When my husband and I decided to have children, we had a large group of people we called friends. Some were from childhood, others college and still others were friends we had made from work. Most of these friends didn’t yet have kids of their own, so I badgered the few friends with kids relentlessly for information. They welcomed my questions, and shared generously of both knowledge and hand-me-down baby gear, thus adjusting the nature of our friendship to more of a mentorship. These friends with big kids were a saving grace for me as a new mom.
When we weren’t yet ready to share our exciting and terrifying news with our family, we turned to a couple with children who had three years before slipped the secret of their impeding arrival in our ears on the dance floor at our wedding. We trusted them to keep the gift of our secret, because we had done the same for them previously.
When I didn’t know what to register for, not believing the internet’s insistence that my baby wouldn’t be able to sleep without his name in whimsical wooden letters on the wall above his bed, the same friend emailed me a list of necessities that eased my mind. Her practicality and experience cut through the emotion of providing for an entire human being, and gave me a jumping off point. That list has been updated and shared with friends and family for six years now, and is still going strong.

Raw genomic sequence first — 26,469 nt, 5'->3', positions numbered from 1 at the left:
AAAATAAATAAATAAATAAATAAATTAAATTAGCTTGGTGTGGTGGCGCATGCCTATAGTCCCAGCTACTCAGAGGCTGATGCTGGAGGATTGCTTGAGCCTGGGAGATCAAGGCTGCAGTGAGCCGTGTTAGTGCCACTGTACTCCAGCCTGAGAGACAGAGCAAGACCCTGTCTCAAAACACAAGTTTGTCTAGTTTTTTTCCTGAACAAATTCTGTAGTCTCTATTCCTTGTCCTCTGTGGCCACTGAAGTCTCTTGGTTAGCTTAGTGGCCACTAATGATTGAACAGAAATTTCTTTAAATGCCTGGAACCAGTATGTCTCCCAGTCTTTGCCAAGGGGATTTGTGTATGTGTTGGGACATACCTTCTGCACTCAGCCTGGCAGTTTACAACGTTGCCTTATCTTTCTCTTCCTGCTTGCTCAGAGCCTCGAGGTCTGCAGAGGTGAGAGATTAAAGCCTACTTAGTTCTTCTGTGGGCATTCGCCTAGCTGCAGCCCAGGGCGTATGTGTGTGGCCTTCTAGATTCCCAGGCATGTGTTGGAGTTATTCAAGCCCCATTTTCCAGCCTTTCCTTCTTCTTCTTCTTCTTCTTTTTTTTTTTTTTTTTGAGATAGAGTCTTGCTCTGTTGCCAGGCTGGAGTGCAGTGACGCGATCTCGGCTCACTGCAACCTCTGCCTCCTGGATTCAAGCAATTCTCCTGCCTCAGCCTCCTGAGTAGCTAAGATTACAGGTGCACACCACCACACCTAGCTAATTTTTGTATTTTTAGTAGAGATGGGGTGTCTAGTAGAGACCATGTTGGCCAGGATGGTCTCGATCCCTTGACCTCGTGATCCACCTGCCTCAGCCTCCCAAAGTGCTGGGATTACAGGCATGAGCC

When I was terrified of childbirth, I relied on a high school friend and a college friend to give it to me straight. They gave me the down and dirty of expelling a baby, and while they both failed to mention the mesh underwear from the hospital and the pads the size of a life raft, they provided me with the most important information: the things most people have either forgotten, or are too embarrassed to talk about. These friends of mine delight in shocking others, so I was really doing them a favor by allowing them to be the ones to enlighten me.
Oftentimes, one’s mother and mother-in-law are overlooked as fountains of wisdom. They raised children in a different time, and they don’t understand how things are now are two excuses for not listening to mom. I don’t remember feeling this way about the grandmothers in my son’s life, but if I did, those thoughts were dispelled when my mom identified my clogged milk duct before it turned into mastitis, and forced me to massage that clog away in the longest, hottest shower I could tolerate. Some ibuprofen and a nap rounded out her demands, and by the next day, my milk bag was back in business. My mother-in-law has helped me identify the tell-tale sounds of a croup cough, and she taught me my favorite mom trick of sending wild kids outside for ten laps around the house to “Run the stink off ‘em.”
I am blessed to have women in my life that eased my transition to motherhood with their various lessons. Each of these mothers offered me a different take on parenting, and I am better for it. I am proud to now be one of these women to friends and family members with younger children. It makes me feel as though I’m part of something greater than myself. That we are all in this together.
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